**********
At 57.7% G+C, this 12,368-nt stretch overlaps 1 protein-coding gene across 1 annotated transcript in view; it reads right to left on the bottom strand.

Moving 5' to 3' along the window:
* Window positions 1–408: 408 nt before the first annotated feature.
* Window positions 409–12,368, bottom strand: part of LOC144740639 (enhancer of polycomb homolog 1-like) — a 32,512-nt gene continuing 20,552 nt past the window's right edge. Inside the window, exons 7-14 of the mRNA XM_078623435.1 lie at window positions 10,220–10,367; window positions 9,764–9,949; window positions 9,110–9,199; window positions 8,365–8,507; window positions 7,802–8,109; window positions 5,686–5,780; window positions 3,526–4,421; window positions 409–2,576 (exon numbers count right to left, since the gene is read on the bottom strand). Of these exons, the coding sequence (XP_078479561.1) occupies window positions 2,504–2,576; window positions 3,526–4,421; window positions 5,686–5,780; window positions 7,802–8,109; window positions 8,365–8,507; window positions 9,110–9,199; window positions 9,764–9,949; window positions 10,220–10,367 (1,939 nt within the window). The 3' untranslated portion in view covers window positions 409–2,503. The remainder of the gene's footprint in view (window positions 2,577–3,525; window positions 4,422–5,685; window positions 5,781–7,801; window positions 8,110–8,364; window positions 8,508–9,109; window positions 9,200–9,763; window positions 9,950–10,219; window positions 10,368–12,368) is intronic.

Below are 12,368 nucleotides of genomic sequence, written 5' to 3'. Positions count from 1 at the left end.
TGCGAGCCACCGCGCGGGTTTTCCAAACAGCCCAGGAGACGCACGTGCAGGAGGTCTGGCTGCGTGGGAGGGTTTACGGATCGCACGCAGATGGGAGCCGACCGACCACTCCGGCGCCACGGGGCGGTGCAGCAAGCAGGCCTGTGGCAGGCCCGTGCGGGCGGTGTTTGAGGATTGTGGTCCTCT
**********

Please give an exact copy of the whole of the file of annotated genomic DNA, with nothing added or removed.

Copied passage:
At 57.7% G+C, this 12,368-nt stretch overlaps 1 protein-coding gene across 1 annotated transcript in view; it reads right to left on the bottom strand.

Moving 5' to 3' along the window:
* Window positions 1–408: 408 nt before the first annotated feature.
* Window positions 409–12,368, bottom strand: part of LOC144740639 (enhancer of polycomb homolog 1-like) — a 32,512-nt gene continuing 20,552 nt past the window's right edge. Inside the window, exons 7-14 of the mRNA XM_078623435.1 lie at window positions 10,220–10,367; window positions 9,764–9,949; window positions 9,110–9,199; window positions 8,365–8,507; window positions 7,802–8,109; window positions 5,686–5,780; window positions 3,526–4,421; window positions 409–2,576 (exon numbers count right to left, since the gene is read on the bottom strand). Of these exons, the coding sequence (XP_078479561.1) occupies window positions 2,504–2,576; window positions 3,526–4,421; window positions 5,686–5,780; window positions 7,802–8,109; window positions 8,365–8,507; window positions 9,110–9,199; window positions 9,764–9,949; window positions 10,220–10,367 (1,939 nt within the window). The 3' untranslated portion in view covers window positions 409–2,503. The remainder of the gene's footprint in view (window positions 2,577–3,525; window positions 4,422–5,685; window positions 5,781–7,801; window positions 8,110–8,364; window positions 8,508–9,109; window positions 9,200–9,763; window positions 9,950–10,219; window positions 10,368–12,368) is intronic.

Below are 12,368 nucleotides of genomic sequence, written 5' to 3'. Positions count from 1 at the left end.
TGCGAGCCACCGCGCGGGTTTTCCAAACAGCCCAGGAGACGCACGTGCAGGAGGTCTGGCTGCGTGGGAGGGTTTACGGATCGCACGCAGATGGGAGCCGACCGACCACTCCGGCGCCACGGGGCGGTGCAGCAAGCAGGCCTGTGGCAGGCCCGTGCGGGCGGTGTTTGAGGATTGTGGTCCTCT